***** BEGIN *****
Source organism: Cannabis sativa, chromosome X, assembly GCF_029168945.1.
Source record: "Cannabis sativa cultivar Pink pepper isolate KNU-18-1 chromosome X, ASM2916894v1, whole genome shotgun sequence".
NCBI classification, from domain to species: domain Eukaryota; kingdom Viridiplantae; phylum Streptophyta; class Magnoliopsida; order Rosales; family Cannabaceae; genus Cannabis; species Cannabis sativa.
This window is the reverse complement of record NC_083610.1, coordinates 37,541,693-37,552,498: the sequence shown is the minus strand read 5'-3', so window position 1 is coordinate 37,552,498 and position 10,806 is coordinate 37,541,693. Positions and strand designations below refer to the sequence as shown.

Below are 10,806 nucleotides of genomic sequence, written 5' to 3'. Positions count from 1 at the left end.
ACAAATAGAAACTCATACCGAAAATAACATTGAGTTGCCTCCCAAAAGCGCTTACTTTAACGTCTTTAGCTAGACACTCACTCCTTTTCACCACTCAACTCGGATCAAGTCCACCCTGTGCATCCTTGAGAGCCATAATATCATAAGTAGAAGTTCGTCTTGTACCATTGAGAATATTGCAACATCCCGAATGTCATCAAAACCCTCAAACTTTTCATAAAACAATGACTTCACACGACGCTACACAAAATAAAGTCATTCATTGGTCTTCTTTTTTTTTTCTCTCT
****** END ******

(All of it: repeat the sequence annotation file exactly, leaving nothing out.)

Source organism: Cannabis sativa, chromosome X, assembly GCF_029168945.1.
Source record: "Cannabis sativa cultivar Pink pepper isolate KNU-18-1 chromosome X, ASM2916894v1, whole genome shotgun sequence".
NCBI classification, from domain to species: domain Eukaryota; kingdom Viridiplantae; phylum Streptophyta; class Magnoliopsida; order Rosales; family Cannabaceae; genus Cannabis; species Cannabis sativa.
This window is the reverse complement of record NC_083610.1, coordinates 37,541,693-37,552,498: the sequence shown is the minus strand read 5'-3', so window position 1 is coordinate 37,552,498 and position 10,806 is coordinate 37,541,693. Positions and strand designations below refer to the sequence as shown.

Below are 10,806 nucleotides of genomic sequence, written 5' to 3'. Positions count from 1 at the left end.
ACAAATAGAAACTCATACCGAAAATAACATTGAGTTGCCTCCCAAAAGCGCTTACTTTAACGTCTTTAGCTAGACACTCACTCCTTTTCACCACTCAACTCGGATCAAGTCCACCCTGTGCATCCTTGAGAGCCATAATATCATAAGTAGAAGTTCGTCTTGTACCATTGAGAATATTGCAACATCCCGAATGTCATCAAAACCCTCAAACTTTTCATAAAACAATGACTTCACACGACGCTACACAAAATAAAGTCATTCATTGGTCTTCTTTTTTTTTTCTCTCT